7 Most Common Sport Injuries

By Medically reviewed by Hello Doktor Medical Panel

Sports have always played an important role in human daily life. We take part in sports as a means of entertainment and connection, as a way to promote and maintain good health. However, sport injuries are very common among those who play sports. Here are the seven commonest sport injuries.

Ankle sprain

Your ankle is encompassed in innumerable ligaments whose main function is to connect bone to bone and control movement of the body. When your ankle turns inwards too fast, or twists awkwardly because of sudden movements, the ligaments around your ankle, which are indeed very weak, will tear, causing ankle sprain. That is why athletes who take part in robust sports such as soccer, basketball, rugby usually encounter sprained ankle.

Advice: Consult with your doctor immediately after your ankle is sprained to see how serious it is. It usually takes a couple of weeks for a sprained ankle to heal properly. Your doctor will also advise you what types of exercises you should do to strength.

Pulled muscle

Pulled muscle is easily caused when sport players do not warm up appropriately. Pulled muscles result from an unexpected, tremendous force that stretches the fiber too much. There are two cases that may happen. Pulled muscles may occur if only some of the fibers tear; however, should all of the fibers tear, you will have full-blown muscle tear.

Advice: Ice compresses and rests really help the pain and swelling alleviate. Remember that you must heal completely before participating in sport again. If you return to physical activity too soon, you will make pulled muscle recur with an even more serious condition.

Hamstring strain

Hamstring is constituted from the three separate muscles in the back of the thigh. Hamstring strain is caused when your leg is over-stretched during hurdling or sprinting. Hamstring strain can also happen when you fall forward while water-skiing.

Advice: Hamstring injuries usually take a long time, perhaps 1 year, to heal completely because walking creates ceaseless stress on the already-injured tissue. You should not take part in sport during recovery. Some guys just cannot wait for that long, so they soon play sports again. Therefore, re-injuries are very common.

Shin splints

Shin splints make the muscles near the shin bones painful. Running, especially on hard surface like paved roads, is the main cause of shin splints particularly for starters or those who have unsupportive shoes.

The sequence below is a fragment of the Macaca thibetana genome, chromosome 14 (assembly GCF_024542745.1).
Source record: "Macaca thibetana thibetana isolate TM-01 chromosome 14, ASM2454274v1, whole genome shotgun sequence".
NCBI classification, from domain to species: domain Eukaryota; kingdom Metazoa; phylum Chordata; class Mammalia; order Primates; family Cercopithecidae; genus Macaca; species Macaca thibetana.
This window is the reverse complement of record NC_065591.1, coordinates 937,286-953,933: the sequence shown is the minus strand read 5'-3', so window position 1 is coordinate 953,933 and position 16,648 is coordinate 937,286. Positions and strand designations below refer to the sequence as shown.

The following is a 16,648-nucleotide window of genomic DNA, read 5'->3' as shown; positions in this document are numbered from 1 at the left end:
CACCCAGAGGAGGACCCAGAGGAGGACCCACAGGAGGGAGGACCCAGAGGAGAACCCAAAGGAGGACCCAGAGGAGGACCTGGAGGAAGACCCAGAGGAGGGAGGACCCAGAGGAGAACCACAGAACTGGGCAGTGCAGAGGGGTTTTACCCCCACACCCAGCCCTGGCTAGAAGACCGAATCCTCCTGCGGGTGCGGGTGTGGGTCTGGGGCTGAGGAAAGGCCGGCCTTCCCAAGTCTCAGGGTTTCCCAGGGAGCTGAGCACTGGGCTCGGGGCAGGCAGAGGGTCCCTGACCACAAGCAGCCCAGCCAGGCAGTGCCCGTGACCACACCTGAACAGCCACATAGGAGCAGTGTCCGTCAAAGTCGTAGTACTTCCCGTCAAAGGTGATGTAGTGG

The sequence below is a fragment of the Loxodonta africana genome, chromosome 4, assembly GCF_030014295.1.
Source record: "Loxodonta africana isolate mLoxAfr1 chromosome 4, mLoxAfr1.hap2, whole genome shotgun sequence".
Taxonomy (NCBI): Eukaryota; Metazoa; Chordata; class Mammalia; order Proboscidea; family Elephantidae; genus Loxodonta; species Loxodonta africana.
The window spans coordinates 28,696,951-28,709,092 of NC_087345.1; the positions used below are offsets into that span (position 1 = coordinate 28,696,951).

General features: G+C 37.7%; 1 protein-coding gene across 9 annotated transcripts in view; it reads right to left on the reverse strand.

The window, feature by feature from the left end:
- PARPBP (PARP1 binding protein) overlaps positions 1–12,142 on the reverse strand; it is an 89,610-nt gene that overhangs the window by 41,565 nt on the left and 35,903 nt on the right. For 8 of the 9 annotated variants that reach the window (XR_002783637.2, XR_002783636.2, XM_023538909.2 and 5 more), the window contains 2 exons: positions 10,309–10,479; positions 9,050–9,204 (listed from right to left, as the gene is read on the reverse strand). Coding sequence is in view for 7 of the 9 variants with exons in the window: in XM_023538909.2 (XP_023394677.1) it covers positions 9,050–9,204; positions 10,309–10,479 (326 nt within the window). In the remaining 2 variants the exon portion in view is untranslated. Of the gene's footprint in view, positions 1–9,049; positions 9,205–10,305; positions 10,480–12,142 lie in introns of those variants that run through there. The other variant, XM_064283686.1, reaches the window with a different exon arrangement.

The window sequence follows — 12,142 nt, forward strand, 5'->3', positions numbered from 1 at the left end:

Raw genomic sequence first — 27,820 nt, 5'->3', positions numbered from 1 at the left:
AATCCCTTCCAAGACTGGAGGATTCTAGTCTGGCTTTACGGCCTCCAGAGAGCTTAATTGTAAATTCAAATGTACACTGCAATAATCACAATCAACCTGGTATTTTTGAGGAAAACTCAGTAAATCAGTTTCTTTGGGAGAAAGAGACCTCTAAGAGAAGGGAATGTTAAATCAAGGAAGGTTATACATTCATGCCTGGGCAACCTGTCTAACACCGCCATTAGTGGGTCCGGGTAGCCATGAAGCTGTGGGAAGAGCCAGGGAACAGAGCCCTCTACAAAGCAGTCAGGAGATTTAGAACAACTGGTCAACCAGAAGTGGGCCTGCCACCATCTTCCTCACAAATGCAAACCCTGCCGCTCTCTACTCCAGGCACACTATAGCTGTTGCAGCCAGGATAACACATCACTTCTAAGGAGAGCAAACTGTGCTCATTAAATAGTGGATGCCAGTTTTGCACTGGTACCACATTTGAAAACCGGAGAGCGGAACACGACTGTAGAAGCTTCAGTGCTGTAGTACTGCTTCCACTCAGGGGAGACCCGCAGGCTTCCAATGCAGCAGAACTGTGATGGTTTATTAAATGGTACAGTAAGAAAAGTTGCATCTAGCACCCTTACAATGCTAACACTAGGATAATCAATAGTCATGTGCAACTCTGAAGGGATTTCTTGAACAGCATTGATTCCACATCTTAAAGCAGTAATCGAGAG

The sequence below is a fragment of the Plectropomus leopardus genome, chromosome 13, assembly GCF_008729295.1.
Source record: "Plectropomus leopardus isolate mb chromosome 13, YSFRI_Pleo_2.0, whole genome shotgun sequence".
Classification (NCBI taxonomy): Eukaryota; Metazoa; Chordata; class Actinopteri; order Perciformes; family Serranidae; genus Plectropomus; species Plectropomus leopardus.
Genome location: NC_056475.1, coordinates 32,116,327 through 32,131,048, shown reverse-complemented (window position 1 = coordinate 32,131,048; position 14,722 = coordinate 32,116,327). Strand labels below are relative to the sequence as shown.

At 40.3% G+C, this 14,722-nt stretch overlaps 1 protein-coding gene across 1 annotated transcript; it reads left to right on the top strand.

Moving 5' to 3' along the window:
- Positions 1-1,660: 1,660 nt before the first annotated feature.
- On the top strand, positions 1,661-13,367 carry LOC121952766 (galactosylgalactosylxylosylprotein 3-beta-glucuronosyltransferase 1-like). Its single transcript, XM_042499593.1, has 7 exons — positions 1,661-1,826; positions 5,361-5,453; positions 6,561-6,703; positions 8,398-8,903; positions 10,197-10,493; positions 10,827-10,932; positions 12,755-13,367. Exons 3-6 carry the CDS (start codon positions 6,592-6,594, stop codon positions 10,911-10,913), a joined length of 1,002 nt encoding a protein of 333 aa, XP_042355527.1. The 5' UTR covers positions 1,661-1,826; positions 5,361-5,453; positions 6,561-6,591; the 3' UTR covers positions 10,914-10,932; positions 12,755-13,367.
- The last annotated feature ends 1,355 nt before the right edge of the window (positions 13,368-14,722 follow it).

Advice: You can apply ice compresses and take rest. Use anti-inflammatory medicine is suggested

Knee Injury: ACL tear

Knee injuries are very common among sport injuries. There are two types of knee injury: ACL tear and Patellofemoral syndrome.

The first one ACL stands for anterior cruciate ligament tear. Its function is to help hold the leg bone to the knee. If you hear a loud ‘pop’ in the knee, suffer from pain so agonizing that you cannot do activities, have a swollen knee, you are having ACL tear.

Advice: You must go to doctors immediately because this is one of the most serious sport injuries. If your injury is severe, you may need to undergo surgery to remain physically active.

Knee Injury: Patellofemoral syndrome

It is caused when your knee joint is put under constant stress during running,  jumping or volleyball, causing irritation under knee cap.

Advice: Patellofemoral syndrome is not as serious as ACL tear. All you need to do is keep patience. Your knee will require 6 weeks to heal completely. Low-impact exercise is recommended during your recovery.

Tennis Elbow

When your elbow has to work too much for a long time, for instance, during tennis or golf, there may appear some small tears in elbow’s tendon. People from 30-60 are easily subject to tennis elbow.

Advice: Tennis Elbow is not a serious injury, so the best way to recover it is to take rest, stop playing tennis or golf for a time, and wait for the pain to wear off. After the pain goes away completely, you can surely get back to the court.

Hello Health Group does not provide medical advice, diagnosis or treatment.

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Review Date: July 19, 2017 | Last Modified: December 4, 2019